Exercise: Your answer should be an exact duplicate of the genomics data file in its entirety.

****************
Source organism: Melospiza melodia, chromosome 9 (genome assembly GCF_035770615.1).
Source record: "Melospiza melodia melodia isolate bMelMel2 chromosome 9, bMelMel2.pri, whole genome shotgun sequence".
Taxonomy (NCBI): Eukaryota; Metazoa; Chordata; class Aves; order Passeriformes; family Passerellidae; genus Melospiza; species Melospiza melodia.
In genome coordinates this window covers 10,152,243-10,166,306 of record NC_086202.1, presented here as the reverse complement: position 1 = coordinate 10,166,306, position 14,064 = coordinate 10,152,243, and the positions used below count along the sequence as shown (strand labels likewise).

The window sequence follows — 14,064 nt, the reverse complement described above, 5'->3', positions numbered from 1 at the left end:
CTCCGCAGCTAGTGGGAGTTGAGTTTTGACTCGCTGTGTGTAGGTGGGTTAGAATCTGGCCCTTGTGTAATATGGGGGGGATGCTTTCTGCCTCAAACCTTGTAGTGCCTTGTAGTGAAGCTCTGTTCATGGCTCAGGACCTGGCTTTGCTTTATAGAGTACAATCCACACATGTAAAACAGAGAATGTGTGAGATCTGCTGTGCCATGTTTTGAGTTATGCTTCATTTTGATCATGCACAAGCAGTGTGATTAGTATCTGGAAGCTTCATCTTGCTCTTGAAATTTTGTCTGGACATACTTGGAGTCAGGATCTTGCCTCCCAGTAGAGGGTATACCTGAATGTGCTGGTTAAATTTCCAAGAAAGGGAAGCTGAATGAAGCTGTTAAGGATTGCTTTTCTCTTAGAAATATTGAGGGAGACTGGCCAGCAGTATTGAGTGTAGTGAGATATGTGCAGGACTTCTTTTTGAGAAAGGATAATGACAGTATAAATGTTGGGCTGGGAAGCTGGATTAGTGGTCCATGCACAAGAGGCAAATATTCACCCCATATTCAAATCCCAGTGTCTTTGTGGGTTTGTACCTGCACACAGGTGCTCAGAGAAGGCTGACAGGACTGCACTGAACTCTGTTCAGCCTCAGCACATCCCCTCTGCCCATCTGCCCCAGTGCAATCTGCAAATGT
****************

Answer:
Source organism: Melospiza melodia, chromosome 9 (genome assembly GCF_035770615.1).
Source record: "Melospiza melodia melodia isolate bMelMel2 chromosome 9, bMelMel2.pri, whole genome shotgun sequence".
Taxonomy (NCBI): Eukaryota; Metazoa; Chordata; class Aves; order Passeriformes; family Passerellidae; genus Melospiza; species Melospiza melodia.
In genome coordinates this window covers 10,152,243-10,166,306 of record NC_086202.1, presented here as the reverse complement: position 1 = coordinate 10,166,306, position 14,064 = coordinate 10,152,243, and the positions used below count along the sequence as shown (strand labels likewise).

The window sequence follows — 14,064 nt, the reverse complement described above, 5'->3', positions numbered from 1 at the left end:
CTCCGCAGCTAGTGGGAGTTGAGTTTTGACTCGCTGTGTGTAGGTGGGTTAGAATCTGGCCCTTGTGTAATATGGGGGGGATGCTTTCTGCCTCAAACCTTGTAGTGCCTTGTAGTGAAGCTCTGTTCATGGCTCAGGACCTGGCTTTGCTTTATAGAGTACAATCCACACATGTAAAACAGAGAATGTGTGAGATCTGCTGTGCCATGTTTTGAGTTATGCTTCATTTTGATCATGCACAAGCAGTGTGATTAGTATCTGGAAGCTTCATCTTGCTCTTGAAATTTTGTCTGGACATACTTGGAGTCAGGATCTTGCCTCCCAGTAGAGGGTATACCTGAATGTGCTGGTTAAATTTCCAAGAAAGGGAAGCTGAATGAAGCTGTTAAGGATTGCTTTTCTCTTAGAAATATTGAGGGAGACTGGCCAGCAGTATTGAGTGTAGTGAGATATGTGCAGGACTTCTTTTTGAGAAAGGATAATGACAGTATAAATGTTGGGCTGGGAAGCTGGATTAGTGGTCCATGCACAAGAGGCAAATATTCACCCCATATTCAAATCCCAGTGTCTTTGTGGGTTTGTACCTGCACACAGGTGCTCAGAGAAGGCTGACAGGACTGCACTGAACTCTGTTCAGCCTCAGCACATCCCCTCTGCCCATCTGCCCCAGTGCAATCTGCAAATGT